Katee Sackhoff stars in the new drama "Longmire." (Mathieu Yong / A&E )
Katee Sackhoff is rough, tough and buff. At least, that's how millions ofsci-fi fans know the statuesque blond actress from"Battlestar Galactica," on which she played hotshot fighter pilot Lt. Kara "Starbuck" Thrace for four seasons.
Coming back to TV for the contemporary western crime drama "Longmire," Sackhoff will still flex her muscles, just in a slightly different way. Her character is a transplanted Philadelphia detective, Victoria Moretti, who's wrestling with her new life as a small-town deputy in Wyoming.
"She's a little Italian spitfire," Sackhoff said of "Vic" Moretti. "She's very strong, very capable physically and emotionally, but none of this makes sense to her. She's completely out of her element, so there's a different kind of fight going on."
Other departures from Starbuck include a little levity and more clothes.
The 10-episode series, launching June 3 on A&E, is based on the Walt Longmire mystery novels by bestselling author Craig Allen Johnson. Sackhoff stars with Australian tough-guy actor Robert Taylor as Longmire, Lou Diamond Phillips as his friend and confidant, Henry Standing Bear, and Bailey Chase as an ambitious young cop stepping on Longmire's turf.
Calling it the "first normal person I've ever played," Sackhoff said Moretti's fish-out-of-water situation is similar to her own.
A native of Portland, Ore., Sackhoff said she lives her life "at sea level," and shooting the show in dry and dusty New Mexico (which stands in for Wyoming) has been a challenge. In fact, even driving to the airport to come home to Los Angeles for the weekend recently proved tricky.
"I am literally in the middle of nowhere," Sackhoff said as she spoke to a reporter from behind the wheel, periodically checking her coordinates on her iPad. "We've been working in places that aren't even mapped."
Though she grew up watching classic westerns with her father, and has a rural sheriff somewhere in her family tree, Sackhoff didn't gravitate to the genre as naturally as she has to fantasy and science fiction. But, she said, "any time I get to wear a costume, that's exciting to me."
Gun and badge firmly in place, Sackhoff's deputy Moretti is both thorn in the side and empathetic colleague to Longmire, an old-school lawman reeling from the death of his beloved wife. The two solve crimes together and develop a chemistry that may or may not turn to romance, depending on how closely the series follows the books.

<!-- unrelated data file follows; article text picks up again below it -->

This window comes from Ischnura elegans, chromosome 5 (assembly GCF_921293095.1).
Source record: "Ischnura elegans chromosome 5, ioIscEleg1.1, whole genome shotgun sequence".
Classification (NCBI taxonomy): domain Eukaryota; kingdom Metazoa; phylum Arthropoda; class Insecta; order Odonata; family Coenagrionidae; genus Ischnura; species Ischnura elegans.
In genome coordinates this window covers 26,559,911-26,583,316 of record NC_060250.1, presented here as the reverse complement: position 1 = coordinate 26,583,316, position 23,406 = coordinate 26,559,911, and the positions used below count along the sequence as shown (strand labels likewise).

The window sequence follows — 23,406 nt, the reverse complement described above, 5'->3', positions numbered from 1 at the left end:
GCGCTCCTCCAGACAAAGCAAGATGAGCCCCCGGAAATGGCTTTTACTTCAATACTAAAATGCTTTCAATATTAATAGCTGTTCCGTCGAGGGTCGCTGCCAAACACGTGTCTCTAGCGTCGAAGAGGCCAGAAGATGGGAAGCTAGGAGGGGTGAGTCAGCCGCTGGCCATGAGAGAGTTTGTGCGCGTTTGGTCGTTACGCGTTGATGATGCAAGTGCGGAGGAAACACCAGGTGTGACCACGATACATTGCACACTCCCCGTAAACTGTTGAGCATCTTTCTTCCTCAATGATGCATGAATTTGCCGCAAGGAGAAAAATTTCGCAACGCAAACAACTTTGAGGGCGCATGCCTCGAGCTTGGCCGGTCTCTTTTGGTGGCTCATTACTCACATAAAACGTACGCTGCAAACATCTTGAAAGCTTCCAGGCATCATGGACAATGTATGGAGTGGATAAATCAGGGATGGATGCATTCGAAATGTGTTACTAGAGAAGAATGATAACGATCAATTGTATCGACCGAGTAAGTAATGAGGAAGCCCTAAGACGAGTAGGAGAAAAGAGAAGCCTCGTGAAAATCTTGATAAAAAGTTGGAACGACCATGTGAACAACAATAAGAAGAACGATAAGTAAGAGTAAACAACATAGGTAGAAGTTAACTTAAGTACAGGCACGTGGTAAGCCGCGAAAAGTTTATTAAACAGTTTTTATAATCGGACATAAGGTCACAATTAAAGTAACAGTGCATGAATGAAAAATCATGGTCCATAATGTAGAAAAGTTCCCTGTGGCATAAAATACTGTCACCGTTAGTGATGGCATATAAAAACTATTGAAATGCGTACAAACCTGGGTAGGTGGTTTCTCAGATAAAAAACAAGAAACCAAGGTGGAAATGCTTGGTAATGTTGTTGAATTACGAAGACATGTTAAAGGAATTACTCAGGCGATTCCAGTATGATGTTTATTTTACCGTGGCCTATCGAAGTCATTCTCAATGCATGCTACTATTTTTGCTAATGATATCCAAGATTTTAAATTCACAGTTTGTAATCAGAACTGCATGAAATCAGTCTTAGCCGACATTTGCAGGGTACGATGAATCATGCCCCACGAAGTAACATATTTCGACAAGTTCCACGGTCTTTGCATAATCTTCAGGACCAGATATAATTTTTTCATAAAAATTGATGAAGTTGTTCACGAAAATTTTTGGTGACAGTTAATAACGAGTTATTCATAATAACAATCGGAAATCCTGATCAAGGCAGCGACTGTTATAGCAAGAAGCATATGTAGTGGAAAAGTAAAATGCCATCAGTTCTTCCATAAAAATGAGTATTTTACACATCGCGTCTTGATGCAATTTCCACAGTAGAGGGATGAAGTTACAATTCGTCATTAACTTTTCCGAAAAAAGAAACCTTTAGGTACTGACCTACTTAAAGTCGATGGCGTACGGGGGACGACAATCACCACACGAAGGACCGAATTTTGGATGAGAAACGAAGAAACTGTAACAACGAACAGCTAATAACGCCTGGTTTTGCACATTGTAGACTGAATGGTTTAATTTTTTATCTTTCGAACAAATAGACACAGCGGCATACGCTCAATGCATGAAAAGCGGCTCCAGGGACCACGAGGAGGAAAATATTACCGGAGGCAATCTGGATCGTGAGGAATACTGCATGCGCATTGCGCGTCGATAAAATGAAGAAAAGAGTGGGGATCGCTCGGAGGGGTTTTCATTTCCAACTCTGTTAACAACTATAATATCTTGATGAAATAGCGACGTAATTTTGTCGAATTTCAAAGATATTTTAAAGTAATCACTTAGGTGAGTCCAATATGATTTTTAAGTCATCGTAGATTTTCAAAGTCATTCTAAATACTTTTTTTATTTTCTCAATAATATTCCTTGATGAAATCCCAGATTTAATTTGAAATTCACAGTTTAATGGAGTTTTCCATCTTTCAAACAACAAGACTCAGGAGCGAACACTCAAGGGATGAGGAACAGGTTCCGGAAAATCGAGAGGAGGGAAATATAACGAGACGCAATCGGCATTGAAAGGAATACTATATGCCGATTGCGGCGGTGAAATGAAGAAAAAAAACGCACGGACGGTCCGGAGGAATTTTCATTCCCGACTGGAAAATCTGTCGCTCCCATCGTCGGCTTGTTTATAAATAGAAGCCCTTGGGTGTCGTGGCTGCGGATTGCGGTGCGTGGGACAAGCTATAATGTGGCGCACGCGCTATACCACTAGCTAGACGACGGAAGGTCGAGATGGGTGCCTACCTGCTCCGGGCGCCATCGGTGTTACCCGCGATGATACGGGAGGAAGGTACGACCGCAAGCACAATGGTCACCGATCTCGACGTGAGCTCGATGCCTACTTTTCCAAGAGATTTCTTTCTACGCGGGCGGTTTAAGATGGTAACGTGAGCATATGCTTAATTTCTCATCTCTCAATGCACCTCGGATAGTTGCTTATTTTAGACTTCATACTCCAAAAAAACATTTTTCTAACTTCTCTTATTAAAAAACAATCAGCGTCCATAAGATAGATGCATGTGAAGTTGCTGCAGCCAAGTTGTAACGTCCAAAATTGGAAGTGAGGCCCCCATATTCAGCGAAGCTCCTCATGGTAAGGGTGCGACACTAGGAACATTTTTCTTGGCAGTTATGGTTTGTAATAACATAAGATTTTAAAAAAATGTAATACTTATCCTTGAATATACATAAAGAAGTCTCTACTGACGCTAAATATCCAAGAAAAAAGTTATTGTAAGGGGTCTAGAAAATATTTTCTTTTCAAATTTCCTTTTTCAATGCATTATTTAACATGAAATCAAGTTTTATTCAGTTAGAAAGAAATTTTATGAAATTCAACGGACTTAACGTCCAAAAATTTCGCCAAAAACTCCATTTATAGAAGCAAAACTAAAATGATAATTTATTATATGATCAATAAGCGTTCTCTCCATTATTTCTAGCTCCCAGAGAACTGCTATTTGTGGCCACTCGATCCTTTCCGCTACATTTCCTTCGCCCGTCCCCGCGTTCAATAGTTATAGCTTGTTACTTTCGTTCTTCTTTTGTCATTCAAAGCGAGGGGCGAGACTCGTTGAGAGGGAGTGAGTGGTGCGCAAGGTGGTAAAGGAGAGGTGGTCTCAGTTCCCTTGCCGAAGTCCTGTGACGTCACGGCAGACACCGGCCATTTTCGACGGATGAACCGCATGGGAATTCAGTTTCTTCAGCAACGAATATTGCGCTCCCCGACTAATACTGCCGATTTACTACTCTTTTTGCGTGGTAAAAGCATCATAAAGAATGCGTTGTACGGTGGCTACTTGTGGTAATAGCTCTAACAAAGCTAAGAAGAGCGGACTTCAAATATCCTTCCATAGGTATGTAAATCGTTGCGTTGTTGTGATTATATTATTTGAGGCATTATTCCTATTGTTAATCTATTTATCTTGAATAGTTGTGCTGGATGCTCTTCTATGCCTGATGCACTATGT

In addition to "Longmire," Sackhoff's fans can see her in an upcoming indie film, "Sexy Evil Genius," with Seth Green, William Baldwin and Michelle Trachtenberg, that recently was picked up for distribution by Lionsgate. There's also a documentary about a cross-country motorcycle ride she took with her charitable group, Acting Outlaws. The one-hour film, which features Sackhoff's close friend and fellow "BSG" alum Tricia Helfer, will be available online by early June.
What fans will probably not see, though, is the return of Starbuck. Not for Sackhoff anyway. There's a long-gestating feature film in the works at Universal, but Sackhoff said she heard that it will be based on the original "BSG" story from the 1970s in which Starbuck is a man.
Sounding wistful yet resigned, Sackhoff said the "BSG" cast and crew "gave it our all — we created something really beautiful." And it's a shame to not be able to continue with a feature film, she said, but "it is what it is."
Meantime, Sackhoff went full-action in the "Chronicles of Riddick" series with Vin Diesel. The third movie in the series, still unnamed, is set for a 2013 release. Bulked up with nearly 10 pounds of muscle she put on through intensive training, she said she's never worked so hard. And the self-professed "girly girl" is grateful to continue to play such physical roles while she can.
"There will come a day when they don't want me to chase the bad guys anymore because I might fall and hurt my hip. They'll kick me out for someone who's 25," said Sackhoff, who's a ripe old 32. "But for now, I'll keep going until they say, 'How about a nice rom-com?'"